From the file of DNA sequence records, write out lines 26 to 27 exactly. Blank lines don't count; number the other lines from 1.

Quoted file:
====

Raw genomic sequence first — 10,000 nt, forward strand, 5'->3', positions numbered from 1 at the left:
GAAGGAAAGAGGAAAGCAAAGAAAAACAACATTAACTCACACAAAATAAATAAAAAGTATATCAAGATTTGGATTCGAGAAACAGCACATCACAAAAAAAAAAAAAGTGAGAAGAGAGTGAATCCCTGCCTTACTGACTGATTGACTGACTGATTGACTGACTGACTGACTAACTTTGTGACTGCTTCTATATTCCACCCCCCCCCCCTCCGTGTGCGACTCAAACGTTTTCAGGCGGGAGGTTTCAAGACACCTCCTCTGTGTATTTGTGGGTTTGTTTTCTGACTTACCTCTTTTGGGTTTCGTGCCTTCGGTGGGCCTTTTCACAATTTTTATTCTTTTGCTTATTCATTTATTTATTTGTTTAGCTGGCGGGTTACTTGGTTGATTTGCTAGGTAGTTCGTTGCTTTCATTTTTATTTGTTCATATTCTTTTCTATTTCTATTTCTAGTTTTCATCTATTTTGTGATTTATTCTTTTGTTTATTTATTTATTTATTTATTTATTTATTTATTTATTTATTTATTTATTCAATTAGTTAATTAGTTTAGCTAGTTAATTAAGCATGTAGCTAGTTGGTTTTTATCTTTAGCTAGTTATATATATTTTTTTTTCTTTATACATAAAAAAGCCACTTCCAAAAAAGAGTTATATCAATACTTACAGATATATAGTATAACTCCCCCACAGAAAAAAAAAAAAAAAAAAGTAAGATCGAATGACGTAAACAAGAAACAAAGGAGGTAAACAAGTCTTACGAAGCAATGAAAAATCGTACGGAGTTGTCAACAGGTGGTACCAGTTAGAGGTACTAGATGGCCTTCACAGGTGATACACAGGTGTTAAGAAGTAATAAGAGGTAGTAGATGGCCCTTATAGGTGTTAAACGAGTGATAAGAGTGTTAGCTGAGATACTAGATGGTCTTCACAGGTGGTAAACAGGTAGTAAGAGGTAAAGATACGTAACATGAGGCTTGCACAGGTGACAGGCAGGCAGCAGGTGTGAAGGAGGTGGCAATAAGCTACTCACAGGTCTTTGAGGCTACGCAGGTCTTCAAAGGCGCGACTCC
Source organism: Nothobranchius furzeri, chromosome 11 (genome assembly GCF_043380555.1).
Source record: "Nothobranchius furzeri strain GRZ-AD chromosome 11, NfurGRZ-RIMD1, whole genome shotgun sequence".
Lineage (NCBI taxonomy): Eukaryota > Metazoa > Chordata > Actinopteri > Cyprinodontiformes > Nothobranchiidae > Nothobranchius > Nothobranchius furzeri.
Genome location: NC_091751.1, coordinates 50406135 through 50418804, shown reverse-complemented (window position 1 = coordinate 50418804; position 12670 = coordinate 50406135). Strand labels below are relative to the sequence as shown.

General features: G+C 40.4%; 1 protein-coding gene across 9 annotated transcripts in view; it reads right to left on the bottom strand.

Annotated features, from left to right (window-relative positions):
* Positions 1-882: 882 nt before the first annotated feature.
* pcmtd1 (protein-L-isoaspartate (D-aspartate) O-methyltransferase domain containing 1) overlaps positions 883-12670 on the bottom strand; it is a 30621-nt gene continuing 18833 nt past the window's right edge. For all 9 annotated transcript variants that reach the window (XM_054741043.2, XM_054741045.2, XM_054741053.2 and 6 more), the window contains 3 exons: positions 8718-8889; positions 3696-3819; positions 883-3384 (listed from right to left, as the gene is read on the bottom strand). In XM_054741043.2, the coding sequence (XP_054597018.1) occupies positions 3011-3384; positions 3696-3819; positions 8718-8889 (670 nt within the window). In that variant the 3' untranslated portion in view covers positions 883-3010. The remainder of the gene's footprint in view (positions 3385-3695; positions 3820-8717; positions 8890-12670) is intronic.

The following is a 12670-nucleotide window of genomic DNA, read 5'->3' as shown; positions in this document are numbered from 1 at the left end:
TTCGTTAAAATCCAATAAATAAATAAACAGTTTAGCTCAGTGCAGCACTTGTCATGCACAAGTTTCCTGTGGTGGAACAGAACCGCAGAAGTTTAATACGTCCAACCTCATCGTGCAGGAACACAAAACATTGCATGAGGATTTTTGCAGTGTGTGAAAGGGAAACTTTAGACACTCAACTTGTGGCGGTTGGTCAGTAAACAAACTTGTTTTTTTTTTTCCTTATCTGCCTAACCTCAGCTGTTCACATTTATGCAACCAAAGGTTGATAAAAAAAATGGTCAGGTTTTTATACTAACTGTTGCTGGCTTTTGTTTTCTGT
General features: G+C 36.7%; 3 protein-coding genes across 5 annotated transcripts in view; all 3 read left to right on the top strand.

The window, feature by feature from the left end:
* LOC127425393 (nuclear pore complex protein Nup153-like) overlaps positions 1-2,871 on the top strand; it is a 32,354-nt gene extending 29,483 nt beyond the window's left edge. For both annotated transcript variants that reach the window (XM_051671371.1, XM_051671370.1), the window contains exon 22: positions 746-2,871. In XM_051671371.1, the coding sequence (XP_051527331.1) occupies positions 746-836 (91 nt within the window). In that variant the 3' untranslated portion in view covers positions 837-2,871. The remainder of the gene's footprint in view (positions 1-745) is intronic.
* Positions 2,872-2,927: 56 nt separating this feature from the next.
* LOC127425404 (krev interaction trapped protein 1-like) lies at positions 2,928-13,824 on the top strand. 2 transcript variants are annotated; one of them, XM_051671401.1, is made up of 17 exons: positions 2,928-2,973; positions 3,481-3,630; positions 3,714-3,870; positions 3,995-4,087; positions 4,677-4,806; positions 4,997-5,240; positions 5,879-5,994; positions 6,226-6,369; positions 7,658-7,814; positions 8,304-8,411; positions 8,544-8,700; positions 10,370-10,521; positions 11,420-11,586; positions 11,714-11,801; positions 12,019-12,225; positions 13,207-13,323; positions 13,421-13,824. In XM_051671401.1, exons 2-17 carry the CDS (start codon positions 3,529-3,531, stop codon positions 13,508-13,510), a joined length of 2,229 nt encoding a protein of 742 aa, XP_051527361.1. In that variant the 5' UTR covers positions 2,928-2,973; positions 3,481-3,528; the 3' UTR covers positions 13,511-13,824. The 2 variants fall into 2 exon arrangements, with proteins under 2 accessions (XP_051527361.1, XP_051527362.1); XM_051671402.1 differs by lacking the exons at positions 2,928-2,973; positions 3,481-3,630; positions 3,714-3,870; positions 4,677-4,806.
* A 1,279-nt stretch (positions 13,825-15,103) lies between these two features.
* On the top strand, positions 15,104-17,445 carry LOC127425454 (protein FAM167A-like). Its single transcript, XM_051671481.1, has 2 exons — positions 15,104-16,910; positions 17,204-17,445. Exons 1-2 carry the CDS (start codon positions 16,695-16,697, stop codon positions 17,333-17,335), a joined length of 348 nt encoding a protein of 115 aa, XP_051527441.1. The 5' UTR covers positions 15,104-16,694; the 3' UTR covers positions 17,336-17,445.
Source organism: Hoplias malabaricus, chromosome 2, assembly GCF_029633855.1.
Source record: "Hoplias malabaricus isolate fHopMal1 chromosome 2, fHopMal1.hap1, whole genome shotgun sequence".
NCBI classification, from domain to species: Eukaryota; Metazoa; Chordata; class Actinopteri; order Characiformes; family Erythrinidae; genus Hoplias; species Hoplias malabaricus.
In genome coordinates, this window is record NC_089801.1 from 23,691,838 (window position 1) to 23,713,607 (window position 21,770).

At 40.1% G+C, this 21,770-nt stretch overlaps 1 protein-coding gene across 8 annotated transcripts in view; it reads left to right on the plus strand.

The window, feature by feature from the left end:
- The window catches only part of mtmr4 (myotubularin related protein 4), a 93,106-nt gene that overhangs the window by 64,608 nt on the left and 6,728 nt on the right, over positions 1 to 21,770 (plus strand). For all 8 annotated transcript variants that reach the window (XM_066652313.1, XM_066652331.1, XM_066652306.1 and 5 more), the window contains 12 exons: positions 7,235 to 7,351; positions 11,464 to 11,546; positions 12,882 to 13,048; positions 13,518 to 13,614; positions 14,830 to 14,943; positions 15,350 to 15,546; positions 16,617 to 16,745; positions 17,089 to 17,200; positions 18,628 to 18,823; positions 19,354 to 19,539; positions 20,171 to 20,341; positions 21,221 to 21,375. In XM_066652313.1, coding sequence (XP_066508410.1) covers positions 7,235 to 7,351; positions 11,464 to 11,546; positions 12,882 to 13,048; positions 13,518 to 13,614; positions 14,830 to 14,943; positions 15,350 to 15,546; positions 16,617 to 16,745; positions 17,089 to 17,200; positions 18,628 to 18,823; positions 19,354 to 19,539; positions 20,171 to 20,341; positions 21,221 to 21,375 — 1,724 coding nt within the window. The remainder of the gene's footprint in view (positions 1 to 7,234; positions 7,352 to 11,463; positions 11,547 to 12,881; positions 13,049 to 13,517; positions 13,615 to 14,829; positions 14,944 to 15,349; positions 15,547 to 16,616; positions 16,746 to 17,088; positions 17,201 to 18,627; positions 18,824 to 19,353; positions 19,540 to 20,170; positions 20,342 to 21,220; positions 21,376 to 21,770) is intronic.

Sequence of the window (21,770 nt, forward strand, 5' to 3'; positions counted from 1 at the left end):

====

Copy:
- The window catches only part of mtmr4 (myotubularin related protein 4), a 93,106-nt gene that overhangs the window by 64,608 nt on the left and 6,728 nt on the right, over positions 1 to 21,770 (plus strand). For all 8 annotated transcript variants that reach the window (XM_066652313.1, XM_066652331.1, XM_066652306.1 and 5 more), the window contains 12 exons: positions 7,235 to 7,351; positions 11,464 to 11,546; positions 12,882 to 13,048; positions 13,518 to 13,614; positions 14,830 to 14,943; positions 15,350 to 15,546; positions 16,617 to 16,745; positions 17,089 to 17,200; positions 18,628 to 18,823; positions 19,354 to 19,539; positions 20,171 to 20,341; positions 21,221 to 21,375. In XM_066652313.1, coding sequence (XP_066508410.1) covers positions 7,235 to 7,351; positions 11,464 to 11,546; positions 12,882 to 13,048; positions 13,518 to 13,614; positions 14,830 to 14,943; positions 15,350 to 15,546; positions 16,617 to 16,745; positions 17,089 to 17,200; positions 18,628 to 18,823; positions 19,354 to 19,539; positions 20,171 to 20,341; positions 21,221 to 21,375 — 1,724 coding nt within the window. The remainder of the gene's footprint in view (positions 1 to 7,234; positions 7,352 to 11,463; positions 11,547 to 12,881; positions 13,049 to 13,517; positions 13,615 to 14,829; positions 14,944 to 15,349; positions 15,547 to 16,616; positions 16,746 to 17,088; positions 17,201 to 18,627; positions 18,824 to 19,353; positions 19,540 to 20,170; positions 20,342 to 21,220; positions 21,376 to 21,770) is intronic.

Sequence of the window (21,770 nt, forward strand, 5' to 3'; positions counted from 1 at the left end):